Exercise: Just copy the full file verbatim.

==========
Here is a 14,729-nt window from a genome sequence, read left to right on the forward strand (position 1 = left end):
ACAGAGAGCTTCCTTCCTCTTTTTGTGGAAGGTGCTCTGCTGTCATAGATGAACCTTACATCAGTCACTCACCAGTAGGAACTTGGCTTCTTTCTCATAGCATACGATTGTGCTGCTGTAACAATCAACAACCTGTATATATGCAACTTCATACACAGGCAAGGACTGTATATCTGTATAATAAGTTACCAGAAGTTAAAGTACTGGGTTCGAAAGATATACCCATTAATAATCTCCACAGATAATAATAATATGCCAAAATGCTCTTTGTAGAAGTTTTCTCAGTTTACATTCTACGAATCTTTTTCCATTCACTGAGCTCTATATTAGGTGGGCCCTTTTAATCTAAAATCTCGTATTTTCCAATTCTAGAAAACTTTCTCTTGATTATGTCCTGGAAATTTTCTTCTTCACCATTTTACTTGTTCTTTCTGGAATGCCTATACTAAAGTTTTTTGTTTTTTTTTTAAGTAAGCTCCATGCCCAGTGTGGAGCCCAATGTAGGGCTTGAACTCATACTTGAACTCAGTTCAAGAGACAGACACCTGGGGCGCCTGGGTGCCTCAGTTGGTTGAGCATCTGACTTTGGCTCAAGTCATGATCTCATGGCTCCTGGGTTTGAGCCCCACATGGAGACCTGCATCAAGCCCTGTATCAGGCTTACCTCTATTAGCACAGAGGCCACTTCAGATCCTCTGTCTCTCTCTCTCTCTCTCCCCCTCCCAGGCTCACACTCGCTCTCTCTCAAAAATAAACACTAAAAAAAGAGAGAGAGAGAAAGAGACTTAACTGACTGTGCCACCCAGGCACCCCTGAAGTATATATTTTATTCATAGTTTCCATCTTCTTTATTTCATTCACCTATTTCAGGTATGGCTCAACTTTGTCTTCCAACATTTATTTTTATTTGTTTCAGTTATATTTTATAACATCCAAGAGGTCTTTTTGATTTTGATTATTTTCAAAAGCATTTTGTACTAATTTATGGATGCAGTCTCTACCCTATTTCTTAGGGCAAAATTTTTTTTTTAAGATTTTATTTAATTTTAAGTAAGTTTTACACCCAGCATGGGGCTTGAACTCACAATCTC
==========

Here is a 14,729-nt window from a genome sequence, read left to right on the forward strand (position 1 = left end):
ACAGAGAGCTTCCTTCCTCTTTTTGTGGAAGGTGCTCTGCTGTCATAGATGAACCTTACATCAGTCACTCACCAGTAGGAACTTGGCTTCTTTCTCATAGCATACGATTGTGCTGCTGTAACAATCAACAACCTGTATATATGCAACTTCATACACAGGCAAGGACTGTATATCTGTATAATAAGTTACCAGAAGTTAAAGTACTGGGTTCGAAAGATATACCCATTAATAATCTCCACAGATAATAATAATATGCCAAAATGCTCTTTGTAGAAGTTTTCTCAGTTTACATTCTACGAATCTTTTTCCATTCACTGAGCTCTATATTAGGTGGGCCCTTTTAATCTAAAATCTCGTATTTTCCAATTCTAGAAAACTTTCTCTTGATTATGTCCTGGAAATTTTCTTCTTCACCATTTTACTTGTTCTTTCTGGAATGCCTATACTAAAGTTTTTTGTTTTTTTTTTAAGTAAGCTCCATGCCCAGTGTGGAGCCCAATGTAGGGCTTGAACTCATACTTGAACTCAGTTCAAGAGACAGACACCTGGGGCGCCTGGGTGCCTCAGTTGGTTGAGCATCTGACTTTGGCTCAAGTCATGATCTCATGGCTCCTGGGTTTGAGCCCCACATGGAGACCTGCATCAAGCCCTGTATCAGGCTTACCTCTATTAGCACAGAGGCCACTTCAGATCCTCTGTCTCTCTCTCTCTCTCTCCCCCTCCCAGGCTCACACTCGCTCTCTCTCAAAAATAAACACTAAAAAAAGAGAGAGAGAGAAAGAGACTTAACTGACTGTGCCACCCAGGCACCCCTGAAGTATATATTTTATTCATAGTTTCCATCTTCTTTATTTCATTCACCTATTTCAGGTATGGCTCAACTTTGTCTTCCAACATTTATTTTTATTTGTTTCAGTTATATTTTATAACATCCAAGAGGTCTTTTTGATTTTGATTATTTTCAAAAGCATTTTGTACTAATTTATGGATGCAGTCTCTACCCTATTTCTTAGGGCAAAATTTTTTTTTTAAGATTTTATTTAATTTTAAGTAAGTTTTACACCCAGCATGGGGCTTGAACTCACAATCTC